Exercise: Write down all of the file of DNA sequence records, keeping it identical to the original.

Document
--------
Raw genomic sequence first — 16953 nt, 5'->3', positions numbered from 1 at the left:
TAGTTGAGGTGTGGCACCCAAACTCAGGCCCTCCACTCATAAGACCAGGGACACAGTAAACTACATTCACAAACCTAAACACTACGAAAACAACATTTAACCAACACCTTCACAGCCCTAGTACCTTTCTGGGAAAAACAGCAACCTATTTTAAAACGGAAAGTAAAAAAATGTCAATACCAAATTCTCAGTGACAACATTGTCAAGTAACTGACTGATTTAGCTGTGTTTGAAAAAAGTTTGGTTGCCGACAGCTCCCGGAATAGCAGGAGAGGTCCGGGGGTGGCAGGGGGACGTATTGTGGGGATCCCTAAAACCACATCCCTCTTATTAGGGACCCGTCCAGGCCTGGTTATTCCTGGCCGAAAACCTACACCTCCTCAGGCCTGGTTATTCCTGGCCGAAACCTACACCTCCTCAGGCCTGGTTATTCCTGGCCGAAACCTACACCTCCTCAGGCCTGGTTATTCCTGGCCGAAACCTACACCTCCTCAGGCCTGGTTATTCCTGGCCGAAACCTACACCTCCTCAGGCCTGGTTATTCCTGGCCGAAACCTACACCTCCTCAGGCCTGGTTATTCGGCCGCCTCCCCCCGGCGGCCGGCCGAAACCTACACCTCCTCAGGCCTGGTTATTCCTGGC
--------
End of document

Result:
Raw genomic sequence first — 16953 nt, 5'->3', positions numbered from 1 at the left:
TAGTTGAGGTGTGGCACCCAAACTCAGGCCCTCCACTCATAAGACCAGGGACACAGTAAACTACATTCACAAACCTAAACACTACGAAAACAACATTTAACCAACACCTTCACAGCCCTAGTACCTTTCTGGGAAAAACAGCAACCTATTTTAAAACGGAAAGTAAAAAAATGTCAATACCAAATTCTCAGTGACAACATTGTCAAGTAACTGACTGATTTAGCTGTGTTTGAAAAAAGTTTGGTTGCCGACAGCTCCCGGAATAGCAGGAGAGGTCCGGGGGTGGCAGGGGGACGTATTGTGGGGATCCCTAAAACCACATCCCTCTTATTAGGGACCCGTCCAGGCCTGGTTATTCCTGGCCGAAAACCTACACCTCCTCAGGCCTGGTTATTCCTGGCCGAAACCTACACCTCCTCAGGCCTGGTTATTCCTGGCCGAAACCTACACCTCCTCAGGCCTGGTTATTCCTGGCCGAAACCTACACCTCCTCAGGCCTGGTTATTCCTGGCCGAAACCTACACCTCCTCAGGCCTGGTTATTCCTGGCCGAAACCTACACCTCCTCAGGCCTGGTTATTCGGCCGCCTCCCCCCGGCGGCCGGCCGAAACCTACACCTCCTCAGGCCTGGTTATTCCTGGC